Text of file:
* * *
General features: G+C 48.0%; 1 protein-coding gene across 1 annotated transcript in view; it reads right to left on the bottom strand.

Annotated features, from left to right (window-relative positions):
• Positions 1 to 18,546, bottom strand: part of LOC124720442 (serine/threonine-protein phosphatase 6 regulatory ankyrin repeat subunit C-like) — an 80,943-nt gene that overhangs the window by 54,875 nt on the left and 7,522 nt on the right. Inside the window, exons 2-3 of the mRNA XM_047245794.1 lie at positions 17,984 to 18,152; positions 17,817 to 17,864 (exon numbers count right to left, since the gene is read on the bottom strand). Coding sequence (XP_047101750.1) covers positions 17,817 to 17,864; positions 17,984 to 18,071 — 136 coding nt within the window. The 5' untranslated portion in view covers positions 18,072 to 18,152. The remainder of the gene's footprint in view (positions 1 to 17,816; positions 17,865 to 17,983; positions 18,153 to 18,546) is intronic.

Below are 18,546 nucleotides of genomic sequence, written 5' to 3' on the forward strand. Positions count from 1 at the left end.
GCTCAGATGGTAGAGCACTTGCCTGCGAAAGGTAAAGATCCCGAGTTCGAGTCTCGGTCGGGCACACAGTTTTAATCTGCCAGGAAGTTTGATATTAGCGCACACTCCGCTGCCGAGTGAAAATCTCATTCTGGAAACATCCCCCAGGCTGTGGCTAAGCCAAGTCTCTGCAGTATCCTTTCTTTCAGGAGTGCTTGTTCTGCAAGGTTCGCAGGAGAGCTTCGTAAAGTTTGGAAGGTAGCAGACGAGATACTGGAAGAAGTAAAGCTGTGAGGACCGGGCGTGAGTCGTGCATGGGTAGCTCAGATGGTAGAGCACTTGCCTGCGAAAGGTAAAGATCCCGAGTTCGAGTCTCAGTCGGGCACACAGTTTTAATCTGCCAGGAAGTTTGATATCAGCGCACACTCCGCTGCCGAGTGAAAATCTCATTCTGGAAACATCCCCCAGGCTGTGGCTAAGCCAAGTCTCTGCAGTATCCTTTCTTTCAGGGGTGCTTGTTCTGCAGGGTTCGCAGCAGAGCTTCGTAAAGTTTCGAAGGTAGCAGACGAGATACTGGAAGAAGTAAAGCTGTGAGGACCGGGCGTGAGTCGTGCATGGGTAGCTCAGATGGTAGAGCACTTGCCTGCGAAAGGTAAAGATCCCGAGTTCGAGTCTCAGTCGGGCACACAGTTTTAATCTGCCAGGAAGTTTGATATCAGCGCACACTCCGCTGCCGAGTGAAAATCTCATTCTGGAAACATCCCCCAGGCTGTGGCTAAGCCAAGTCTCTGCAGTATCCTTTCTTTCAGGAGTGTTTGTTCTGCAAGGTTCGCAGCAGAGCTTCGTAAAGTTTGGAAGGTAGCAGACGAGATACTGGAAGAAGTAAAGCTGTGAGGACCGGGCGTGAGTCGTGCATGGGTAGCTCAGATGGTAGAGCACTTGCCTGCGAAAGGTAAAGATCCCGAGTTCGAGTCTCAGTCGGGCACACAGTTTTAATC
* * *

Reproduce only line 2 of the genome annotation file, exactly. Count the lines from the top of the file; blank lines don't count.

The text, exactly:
Annotated features, from left to right (window-relative positions):